Louis the Pious declared his successors when he was just 40, decades before his death. His three sons quickly rebelled against him. After an extended kerfuffle involving Louis' imprisonment to a monastery on two separate occasions, an equilibrium was reached between his three surviving children: Lothair, the eldest controlled Middle Francia (approx. Italy). Louis, a younger son from the same marriage controlled East Francia (approx. Germany), and Charles, much younger and from another marriage, controlled West Francia (approx. France).

Carolingian decomposition: France and Germany

Under Charlemagne, the empire was subdivided into counties each governed by an appointed count, accountable to the emperor. This is a nice illustration of an anti-democratic principle at play, succinctly formulated by Fukuyama as Higher political bodies should be answerable to lower ones not vice versa.

As the Carolingian Empire succumbed to infighting and Viking invaders, Counts began to gain more power. To secure their alliance in war, Kings began to give Counts multiple counties. The office of Count became hereditary and no longer appointed. Counts, not Kings begin appointing local bishops and abbots, and creating their own law courts. This process is known as Devolution of Power. By 900 there are 30 principalities in West Francia, many of which prevented the King from even visiting. A similar process occurred in East Francia, but instead Dukes (a level above Count) retained power. As a result, the east was less fragmented, into about 5 Dutchies.

The West fragments fractally as Castellan do the same to their local Counts as what Counts did to Carolingian Kings. Under Charlemagne, Castellans were a public office, appointed by the ruler and non hereditary. But this breaks down as part of the process of devolution. These castelins assume titles of Dominus (Lord). Increasingly their castles are built of stone, not wood as before.

These lords then impose power in their realm, typically a 15 mile radius circle around the castle. To enforce their lordship, they hire Knights as mafia-like enforcers. Knights multiply in numbers, get fiefdoms, and we converge to feudalism.

By this point, the King is effectively elected official, selected by Counts that hold the real power. This process of devolution is really interesting as a way of transforming a top-down hierarchy into one that turns bottom up, at least up to some rung. Clearly not all the way, since commoners, serfs and slaves were fully excluded from these power games. Does this apply to corporations in some way?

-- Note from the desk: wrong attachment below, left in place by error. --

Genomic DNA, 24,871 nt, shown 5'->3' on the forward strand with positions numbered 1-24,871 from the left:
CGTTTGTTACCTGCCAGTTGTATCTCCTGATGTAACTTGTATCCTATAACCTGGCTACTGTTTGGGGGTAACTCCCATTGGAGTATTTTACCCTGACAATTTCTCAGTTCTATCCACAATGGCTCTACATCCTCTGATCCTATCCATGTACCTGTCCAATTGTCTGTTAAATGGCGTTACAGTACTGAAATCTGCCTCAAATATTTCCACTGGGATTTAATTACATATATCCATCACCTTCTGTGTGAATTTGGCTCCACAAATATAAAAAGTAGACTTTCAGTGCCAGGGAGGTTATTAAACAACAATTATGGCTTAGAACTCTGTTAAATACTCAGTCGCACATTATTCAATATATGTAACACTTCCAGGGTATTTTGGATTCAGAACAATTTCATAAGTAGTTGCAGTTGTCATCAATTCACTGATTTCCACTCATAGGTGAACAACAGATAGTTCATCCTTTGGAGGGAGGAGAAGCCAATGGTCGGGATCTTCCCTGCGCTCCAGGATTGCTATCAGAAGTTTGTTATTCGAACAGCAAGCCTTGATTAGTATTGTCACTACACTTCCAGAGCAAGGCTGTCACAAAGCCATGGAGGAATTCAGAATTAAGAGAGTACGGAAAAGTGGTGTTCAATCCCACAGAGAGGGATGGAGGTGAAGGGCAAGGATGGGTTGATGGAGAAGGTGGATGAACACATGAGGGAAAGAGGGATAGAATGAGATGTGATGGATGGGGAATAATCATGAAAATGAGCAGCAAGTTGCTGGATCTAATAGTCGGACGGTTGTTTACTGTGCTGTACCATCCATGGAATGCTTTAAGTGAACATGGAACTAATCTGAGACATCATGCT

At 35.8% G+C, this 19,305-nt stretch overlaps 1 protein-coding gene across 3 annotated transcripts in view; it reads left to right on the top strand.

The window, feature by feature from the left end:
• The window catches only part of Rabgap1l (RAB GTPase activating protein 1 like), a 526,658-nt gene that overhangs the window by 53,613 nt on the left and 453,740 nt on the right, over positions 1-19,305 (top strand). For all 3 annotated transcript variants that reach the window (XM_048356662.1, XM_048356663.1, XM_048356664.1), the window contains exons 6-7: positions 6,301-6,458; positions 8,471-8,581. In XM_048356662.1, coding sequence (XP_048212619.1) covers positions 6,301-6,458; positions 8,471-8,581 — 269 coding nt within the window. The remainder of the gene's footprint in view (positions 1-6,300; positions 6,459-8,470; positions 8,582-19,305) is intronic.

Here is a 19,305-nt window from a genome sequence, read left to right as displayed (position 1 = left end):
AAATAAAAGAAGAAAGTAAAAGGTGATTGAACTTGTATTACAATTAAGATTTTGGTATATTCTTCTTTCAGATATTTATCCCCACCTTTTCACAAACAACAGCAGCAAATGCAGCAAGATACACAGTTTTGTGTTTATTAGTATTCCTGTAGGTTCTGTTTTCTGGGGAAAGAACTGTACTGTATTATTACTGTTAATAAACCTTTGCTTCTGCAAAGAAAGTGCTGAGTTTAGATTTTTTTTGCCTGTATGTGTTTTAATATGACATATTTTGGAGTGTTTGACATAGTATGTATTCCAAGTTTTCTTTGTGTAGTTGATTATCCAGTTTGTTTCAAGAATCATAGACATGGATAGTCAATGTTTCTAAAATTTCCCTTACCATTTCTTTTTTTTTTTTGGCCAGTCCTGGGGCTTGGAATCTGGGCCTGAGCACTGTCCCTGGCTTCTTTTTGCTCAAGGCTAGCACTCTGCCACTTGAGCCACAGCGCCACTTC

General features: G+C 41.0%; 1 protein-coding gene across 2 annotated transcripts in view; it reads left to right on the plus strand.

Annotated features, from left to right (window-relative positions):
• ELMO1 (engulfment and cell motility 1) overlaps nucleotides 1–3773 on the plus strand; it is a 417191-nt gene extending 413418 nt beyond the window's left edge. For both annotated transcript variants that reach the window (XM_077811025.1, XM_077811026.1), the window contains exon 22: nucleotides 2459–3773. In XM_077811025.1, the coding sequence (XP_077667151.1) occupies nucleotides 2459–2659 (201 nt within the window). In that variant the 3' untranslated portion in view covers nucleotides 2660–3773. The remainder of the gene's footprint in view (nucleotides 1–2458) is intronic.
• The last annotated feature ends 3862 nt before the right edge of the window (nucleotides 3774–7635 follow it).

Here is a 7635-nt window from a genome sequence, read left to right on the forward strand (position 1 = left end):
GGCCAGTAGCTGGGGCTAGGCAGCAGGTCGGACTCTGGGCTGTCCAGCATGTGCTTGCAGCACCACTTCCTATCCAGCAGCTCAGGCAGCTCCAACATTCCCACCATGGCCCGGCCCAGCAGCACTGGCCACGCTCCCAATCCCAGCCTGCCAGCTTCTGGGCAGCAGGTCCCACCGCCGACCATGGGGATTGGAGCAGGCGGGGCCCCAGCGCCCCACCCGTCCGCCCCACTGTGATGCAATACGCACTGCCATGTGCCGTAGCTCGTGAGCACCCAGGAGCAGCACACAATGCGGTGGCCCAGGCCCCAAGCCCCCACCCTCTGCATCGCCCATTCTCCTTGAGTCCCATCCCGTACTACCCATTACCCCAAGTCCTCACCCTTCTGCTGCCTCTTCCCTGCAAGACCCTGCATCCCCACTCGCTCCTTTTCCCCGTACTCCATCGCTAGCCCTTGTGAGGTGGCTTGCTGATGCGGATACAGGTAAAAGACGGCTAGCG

Teutonicum / Germany

TODO OTTO Holy Roman Empire

Meanwhile in Spain/Al-Andalus

Not taking too many notes here, since a lot of the material overlaps with Lost Enlightenment by Frederick Starr. The Jizya tax stood out as especially interesting, in the perverse incentives it created. If too many Christians and Jews converted to Islam, the Arab leaders would lose their tax base!

The visigoths in Spain were quickly overrun but Arab invaders, who established an Umayyad kingdom there, and eventually self-declared a Caliphate.

Initially a dusty outpost of the Islamic world, by the 10th century Al-Andalus became a significant, urbanized and diverse region in Europe. The capital at Cordoba dwarfed any other European centers, with population around 100-250k. In contrast, population of Paris at the time was perhaps 20k, and London perhaps 10k.

The Arabs brought with them irrigation techniques acquired to survive in harsh deserts, relying on gravity to relay water from Oases many tens of miles away. They also brought with them new crops like rice, sugar cane and cotton, which became staples of Spanish food, and instrumental in the New World. They brought a great amount of high culture, math, and astronomy, and the region became dominant so that contemporary European mathematicians like Gerbert would flock to Al-Andalus for access to the greatest minds of the time, as well as preserved writings of Greek philosophers.


Alfred the Great... zoned out a bit because it was mostly recap of The Story of Medieval England.

From Slavery to Serfdom

Fantastic historical perspective on serfdom as actually a substantial improvement to quality of life.

Roman latifundia were large estates controlled by wealthy romans. These were mostly tilled by agricultural slaves, acquired as war booty. These slaves have no rights at all, not even to their offspring or their spouses. They could not own anything at all and generally lived in terrrible conditions.